Crystallisation is one of the oldest separation methods and has contributed to the efficient production of high-value products. However, to minimise contamination and maintain precision, control and quality, scientists will often spend up to 20% of their time cleaning equipment before testing. Here Thomas Kendall, application specialist at crystallisation and solid-state specialist Technobis Crystallization Systems, explores how R&D scientists can increase their experimental throughput using next-generation analytical technology.
Crystallisation chemistry is varied and complex, impacting different scientific disciplines differently — sometimes for better, others for worse. For example, crystallisation is a vital tool in synthetic chemistry for removing impurities that cannot be removed from a synthesis step. Or, take formulation and tableting applications, where crystallisation offers an effective way of producing particles with a specially designed set of properties that give the best performance in formulation and processing.
However, crystallisation can also be the villain of the process. For example, in liquid formulation for applications such as medicine, you want the compounds to remain in solution and do not want crystals to form, so the patient can take them as a liquid. In these situations, stabilising agents are needed to stop crystallisation from occurring.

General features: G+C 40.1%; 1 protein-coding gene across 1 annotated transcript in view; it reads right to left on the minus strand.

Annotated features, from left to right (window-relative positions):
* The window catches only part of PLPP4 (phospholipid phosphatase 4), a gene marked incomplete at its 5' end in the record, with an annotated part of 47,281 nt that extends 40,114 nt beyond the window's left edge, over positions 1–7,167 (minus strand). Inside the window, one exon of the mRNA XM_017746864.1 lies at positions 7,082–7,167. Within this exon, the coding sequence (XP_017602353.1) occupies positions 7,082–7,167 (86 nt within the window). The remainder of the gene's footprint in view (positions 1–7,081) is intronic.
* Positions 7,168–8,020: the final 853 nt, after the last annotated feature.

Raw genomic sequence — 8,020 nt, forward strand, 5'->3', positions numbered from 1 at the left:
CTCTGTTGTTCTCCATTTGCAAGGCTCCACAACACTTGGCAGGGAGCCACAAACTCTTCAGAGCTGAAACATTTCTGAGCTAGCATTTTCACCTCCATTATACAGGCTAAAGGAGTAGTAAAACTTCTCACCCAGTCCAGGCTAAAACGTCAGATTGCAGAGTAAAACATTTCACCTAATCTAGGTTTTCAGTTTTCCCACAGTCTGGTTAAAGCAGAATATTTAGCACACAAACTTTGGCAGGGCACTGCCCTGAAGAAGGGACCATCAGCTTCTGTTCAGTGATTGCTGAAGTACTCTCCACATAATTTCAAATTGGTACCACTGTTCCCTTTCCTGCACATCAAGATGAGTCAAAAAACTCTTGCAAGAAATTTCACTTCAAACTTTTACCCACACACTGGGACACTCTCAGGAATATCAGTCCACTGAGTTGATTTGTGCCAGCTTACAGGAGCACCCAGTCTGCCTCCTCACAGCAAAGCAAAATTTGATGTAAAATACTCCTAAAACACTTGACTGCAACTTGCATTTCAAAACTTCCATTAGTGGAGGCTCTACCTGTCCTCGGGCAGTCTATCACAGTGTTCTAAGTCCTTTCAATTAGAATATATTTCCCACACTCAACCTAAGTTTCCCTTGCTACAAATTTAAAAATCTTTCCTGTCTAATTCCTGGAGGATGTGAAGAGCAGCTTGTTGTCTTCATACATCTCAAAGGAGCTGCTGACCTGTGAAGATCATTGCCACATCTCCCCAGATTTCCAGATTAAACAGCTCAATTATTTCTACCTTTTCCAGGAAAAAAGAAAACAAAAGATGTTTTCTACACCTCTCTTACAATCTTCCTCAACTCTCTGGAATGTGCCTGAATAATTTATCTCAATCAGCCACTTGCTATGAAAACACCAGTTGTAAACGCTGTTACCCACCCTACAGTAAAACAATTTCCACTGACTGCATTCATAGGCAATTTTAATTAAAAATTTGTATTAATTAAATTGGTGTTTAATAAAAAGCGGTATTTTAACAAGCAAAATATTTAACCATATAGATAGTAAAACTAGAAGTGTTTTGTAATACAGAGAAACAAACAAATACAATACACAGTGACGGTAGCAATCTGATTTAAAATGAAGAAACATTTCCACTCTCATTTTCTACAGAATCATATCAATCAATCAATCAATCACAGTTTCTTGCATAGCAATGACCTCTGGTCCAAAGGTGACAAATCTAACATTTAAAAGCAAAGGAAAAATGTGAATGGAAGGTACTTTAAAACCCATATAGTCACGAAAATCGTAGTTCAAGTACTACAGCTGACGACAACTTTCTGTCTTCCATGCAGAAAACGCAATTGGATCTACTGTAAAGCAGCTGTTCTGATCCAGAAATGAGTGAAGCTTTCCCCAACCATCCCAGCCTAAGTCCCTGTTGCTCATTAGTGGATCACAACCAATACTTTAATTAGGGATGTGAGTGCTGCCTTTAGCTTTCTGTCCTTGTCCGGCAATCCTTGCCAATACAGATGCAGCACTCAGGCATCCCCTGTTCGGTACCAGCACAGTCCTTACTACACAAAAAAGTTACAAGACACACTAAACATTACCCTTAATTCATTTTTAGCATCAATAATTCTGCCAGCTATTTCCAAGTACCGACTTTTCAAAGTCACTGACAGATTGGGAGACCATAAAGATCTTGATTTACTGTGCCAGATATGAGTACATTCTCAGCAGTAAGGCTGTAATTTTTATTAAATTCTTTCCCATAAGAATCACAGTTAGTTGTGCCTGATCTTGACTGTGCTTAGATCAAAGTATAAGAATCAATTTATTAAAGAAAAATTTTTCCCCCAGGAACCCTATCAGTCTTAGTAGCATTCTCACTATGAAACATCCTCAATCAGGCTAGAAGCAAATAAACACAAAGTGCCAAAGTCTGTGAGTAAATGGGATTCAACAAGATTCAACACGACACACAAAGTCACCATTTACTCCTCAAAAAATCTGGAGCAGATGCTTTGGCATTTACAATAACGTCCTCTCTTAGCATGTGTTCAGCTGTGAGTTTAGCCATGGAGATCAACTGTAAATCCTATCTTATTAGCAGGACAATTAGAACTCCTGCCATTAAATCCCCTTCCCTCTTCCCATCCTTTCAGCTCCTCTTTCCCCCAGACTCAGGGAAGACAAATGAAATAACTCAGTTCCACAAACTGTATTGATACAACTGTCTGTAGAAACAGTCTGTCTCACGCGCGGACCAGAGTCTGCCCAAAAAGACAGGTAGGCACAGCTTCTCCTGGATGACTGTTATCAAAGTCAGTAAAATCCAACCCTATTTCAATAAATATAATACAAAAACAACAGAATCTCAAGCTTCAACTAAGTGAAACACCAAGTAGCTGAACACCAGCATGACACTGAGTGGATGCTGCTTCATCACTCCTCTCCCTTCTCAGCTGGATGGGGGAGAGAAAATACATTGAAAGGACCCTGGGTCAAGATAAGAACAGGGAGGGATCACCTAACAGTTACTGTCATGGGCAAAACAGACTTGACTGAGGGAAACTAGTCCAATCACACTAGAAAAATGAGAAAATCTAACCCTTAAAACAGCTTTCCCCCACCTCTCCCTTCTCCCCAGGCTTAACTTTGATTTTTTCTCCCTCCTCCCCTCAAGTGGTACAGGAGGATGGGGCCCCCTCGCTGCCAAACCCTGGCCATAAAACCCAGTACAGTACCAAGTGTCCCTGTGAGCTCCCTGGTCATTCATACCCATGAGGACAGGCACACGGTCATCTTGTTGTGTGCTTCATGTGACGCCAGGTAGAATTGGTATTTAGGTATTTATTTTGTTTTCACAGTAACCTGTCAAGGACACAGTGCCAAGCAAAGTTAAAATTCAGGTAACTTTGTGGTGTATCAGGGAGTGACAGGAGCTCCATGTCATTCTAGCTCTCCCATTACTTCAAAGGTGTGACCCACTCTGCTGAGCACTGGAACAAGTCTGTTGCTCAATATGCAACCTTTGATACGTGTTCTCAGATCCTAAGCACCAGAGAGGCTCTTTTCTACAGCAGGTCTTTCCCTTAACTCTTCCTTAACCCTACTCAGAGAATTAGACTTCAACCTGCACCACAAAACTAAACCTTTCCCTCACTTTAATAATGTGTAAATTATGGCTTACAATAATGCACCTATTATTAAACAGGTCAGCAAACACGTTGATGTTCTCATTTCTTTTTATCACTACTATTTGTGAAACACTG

This variety in applications, and the associated challenges, means that studying crystallisation can be time-consuming and resource intensive. This is where next-generation analytical equipment is making impacts in laboratories globally, making scientists’ lives easier and freeing up their time to investigate other factors or getting more information out of a given experiment. This is crucial because the more information scientists can gather, the more effectively they can draw conclusions. So, what are the analytical instruments best suited to help scientists moving forward?
Next-generation analytical equipment
New analytical equipment is being designed to work with much smaller operating volumes than was previously possible, with some instruments offering a 20 times reduction in the amount of material needed, compared to traditional solutions. This means scientists can run a lot more experiments using the same amount of material or, in cases where samples are limited, they can gather as much data as before while preserving a lot more of their sample.
Traditionally, experimental determination of solubility curves relies on labour-intensive techniques. However, thanks to increased automation, gathering solubility data has never been easier. The latest crystallisation instruments allow users to set up their desired experiment and go away, leaving the instrument to run the experiment independently knowing the data will be there, ready to collect and analyse, when they return.
Cutting out cleaning
Scientists spend a lot of time cleaning equipment and instruments for their experiments, and, in some cases, this can use as much as 20% of their time.
Upgrading your processes to take advantage of next-generation analytical equipment and automation does not have to involve an expensive overhaul of your entire laboratory. It just requires careful investments and a strong relationship with a reliable partner who can help you identify the right instrument for your process, taking operational context, such as budgets, available space and in-house expertise, into account.